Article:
However, the essay would need significant revision to be published. Part of the problem is structural. Ideas are stated and restated throughout the essay but do not seem to develop. In places, not only ideas but quotations and precise phrases are repeated (e.g. “the authority of the human species over the human species” lines 275, 281, 286, 291). 

Repeating quotes and phrases have been removed. 

In places, entirely new ideas are introduced (e.g. parasites) that have not been prepared for and do not seem integrated into a developing argument.

I have prepared the reader for the idea of parasites by adding in references in general to both parasites and the posthuman earlier on. 

There are also problems of definition: magic, for example, is explained so loosely as to lose any meaning. 

 

I have added in Stengers’ definition of magic and expounded on its significance and use in relation to Burroughs’ work. 

 

Passing references to larger ideas or bodies of thought (Foucault here, Deleuze there) are too brief to be very helpful, and likewise short mentions of texts like The Last Words of Dutch Schulz do not add anything.

Throughout there are many slips in the writing, either small errors (e.g., “for how to making humanity extinct in our conception of the word”?? [p.2]; “teach is that writing and fiction is” [p.3]; “flows from the his attack” [p.3]; “is mostly connect to” [p.3] “as is several” [p.3] etc.), confusions of logic (“The question then becomes” [p.2]) or both together (the passage on variation at the end of p.8 is extremely hard to follow).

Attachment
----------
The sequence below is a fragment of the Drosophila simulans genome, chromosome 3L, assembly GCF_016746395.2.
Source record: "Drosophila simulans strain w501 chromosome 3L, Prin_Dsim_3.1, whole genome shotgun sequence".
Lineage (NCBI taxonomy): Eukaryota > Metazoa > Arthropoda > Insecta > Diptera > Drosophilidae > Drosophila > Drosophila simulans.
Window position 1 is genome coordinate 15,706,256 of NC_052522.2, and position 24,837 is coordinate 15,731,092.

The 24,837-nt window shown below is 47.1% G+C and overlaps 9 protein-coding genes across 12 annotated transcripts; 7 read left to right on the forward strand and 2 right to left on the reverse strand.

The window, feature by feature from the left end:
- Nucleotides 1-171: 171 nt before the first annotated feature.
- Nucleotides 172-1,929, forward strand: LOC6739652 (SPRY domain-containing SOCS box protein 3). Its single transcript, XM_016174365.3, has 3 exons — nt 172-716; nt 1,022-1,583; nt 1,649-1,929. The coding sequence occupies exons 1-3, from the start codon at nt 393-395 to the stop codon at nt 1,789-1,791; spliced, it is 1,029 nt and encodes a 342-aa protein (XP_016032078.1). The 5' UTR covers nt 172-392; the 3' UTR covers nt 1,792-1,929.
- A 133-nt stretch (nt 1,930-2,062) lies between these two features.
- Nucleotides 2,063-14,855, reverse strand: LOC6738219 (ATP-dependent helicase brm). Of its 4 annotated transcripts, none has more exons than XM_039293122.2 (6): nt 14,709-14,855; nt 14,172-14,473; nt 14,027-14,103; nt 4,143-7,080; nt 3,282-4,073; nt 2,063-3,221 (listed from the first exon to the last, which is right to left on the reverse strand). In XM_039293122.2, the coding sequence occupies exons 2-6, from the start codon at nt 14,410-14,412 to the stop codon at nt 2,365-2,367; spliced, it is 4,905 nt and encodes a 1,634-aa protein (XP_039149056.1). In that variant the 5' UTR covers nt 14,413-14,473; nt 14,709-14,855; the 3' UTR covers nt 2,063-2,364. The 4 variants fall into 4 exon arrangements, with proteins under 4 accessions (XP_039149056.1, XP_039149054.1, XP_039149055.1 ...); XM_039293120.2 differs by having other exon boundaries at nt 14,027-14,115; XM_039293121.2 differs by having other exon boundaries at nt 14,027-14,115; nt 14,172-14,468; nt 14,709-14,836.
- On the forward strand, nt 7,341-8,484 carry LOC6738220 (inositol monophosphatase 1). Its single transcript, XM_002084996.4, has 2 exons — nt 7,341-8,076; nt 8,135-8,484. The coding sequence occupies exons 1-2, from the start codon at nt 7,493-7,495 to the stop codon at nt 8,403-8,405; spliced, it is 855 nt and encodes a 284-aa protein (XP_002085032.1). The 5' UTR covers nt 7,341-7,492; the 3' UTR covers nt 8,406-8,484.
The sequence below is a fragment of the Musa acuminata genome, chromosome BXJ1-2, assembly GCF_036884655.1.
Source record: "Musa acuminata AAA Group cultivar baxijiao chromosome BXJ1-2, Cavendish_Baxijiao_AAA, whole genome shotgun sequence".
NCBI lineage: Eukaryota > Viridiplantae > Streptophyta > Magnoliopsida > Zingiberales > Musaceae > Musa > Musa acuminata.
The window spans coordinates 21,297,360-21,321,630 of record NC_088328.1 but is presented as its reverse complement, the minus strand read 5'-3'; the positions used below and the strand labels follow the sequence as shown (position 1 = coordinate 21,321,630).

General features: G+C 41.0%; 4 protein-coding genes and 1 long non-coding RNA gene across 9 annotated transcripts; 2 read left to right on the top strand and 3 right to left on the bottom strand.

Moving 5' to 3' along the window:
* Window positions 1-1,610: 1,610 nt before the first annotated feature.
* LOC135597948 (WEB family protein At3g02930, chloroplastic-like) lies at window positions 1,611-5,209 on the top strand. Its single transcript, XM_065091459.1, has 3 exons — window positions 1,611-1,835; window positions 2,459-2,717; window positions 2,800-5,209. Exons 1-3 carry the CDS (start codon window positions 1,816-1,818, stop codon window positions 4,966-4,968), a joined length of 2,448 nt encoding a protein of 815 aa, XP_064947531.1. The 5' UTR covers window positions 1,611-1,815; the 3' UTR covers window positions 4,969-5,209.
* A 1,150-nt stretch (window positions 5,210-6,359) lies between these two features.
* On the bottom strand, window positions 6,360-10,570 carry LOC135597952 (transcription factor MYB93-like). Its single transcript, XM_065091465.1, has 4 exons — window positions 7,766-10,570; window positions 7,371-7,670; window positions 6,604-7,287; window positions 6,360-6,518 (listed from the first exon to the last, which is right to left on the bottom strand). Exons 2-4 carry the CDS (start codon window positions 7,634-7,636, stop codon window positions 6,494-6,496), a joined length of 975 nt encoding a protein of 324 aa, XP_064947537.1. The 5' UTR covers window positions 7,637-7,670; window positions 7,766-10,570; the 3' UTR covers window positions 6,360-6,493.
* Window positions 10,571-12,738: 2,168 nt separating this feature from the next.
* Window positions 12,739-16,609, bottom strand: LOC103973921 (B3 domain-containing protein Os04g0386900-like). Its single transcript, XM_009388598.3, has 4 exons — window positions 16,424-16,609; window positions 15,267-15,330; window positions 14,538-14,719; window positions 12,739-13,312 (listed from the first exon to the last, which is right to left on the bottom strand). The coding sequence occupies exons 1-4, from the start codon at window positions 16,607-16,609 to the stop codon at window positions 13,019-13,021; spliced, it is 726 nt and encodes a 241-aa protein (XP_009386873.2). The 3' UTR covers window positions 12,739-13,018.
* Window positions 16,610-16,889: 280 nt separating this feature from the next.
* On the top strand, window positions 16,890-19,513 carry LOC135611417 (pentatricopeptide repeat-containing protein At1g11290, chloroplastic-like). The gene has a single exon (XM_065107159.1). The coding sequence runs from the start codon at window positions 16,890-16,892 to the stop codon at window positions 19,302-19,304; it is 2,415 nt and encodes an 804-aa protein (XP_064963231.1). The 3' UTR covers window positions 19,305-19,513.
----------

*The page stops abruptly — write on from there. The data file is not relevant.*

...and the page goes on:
I have clarified the writing throughout the piece.

One of the other aspects of the essay that needs rethinking is the use of critics. Many are cited and all are agreed with, rather than made use of in order to develop new ideas or engage in a debate. A consensual approach to Burroughs feels counter-intuitive because his writing is always so provocative and contrary. 

I have added more on the non-consensual reception of Burroughs and his fluid sense of meaning.

While the essay itself admits that “This bird’s eye view of The Western Lands is not an interpretation nor a deep analysis,” (p.5), there isn’t any textual analysis here. It’s not enough to call the novel’s temporality “disruptive” and quote a line where Burroughs jumbles up people from different epochs (p.6). How does the effect of this text’s non-linearity contrast to other non-linear texts (whether by Burroughs or anyone else), and is this sabotage of teleology always the same, or always mean the same thing? 

I have contrasted The Western Lands with other, more non-linear works of Burroughs’ and added a discussion of the purpose of non-linear time in The Western Lands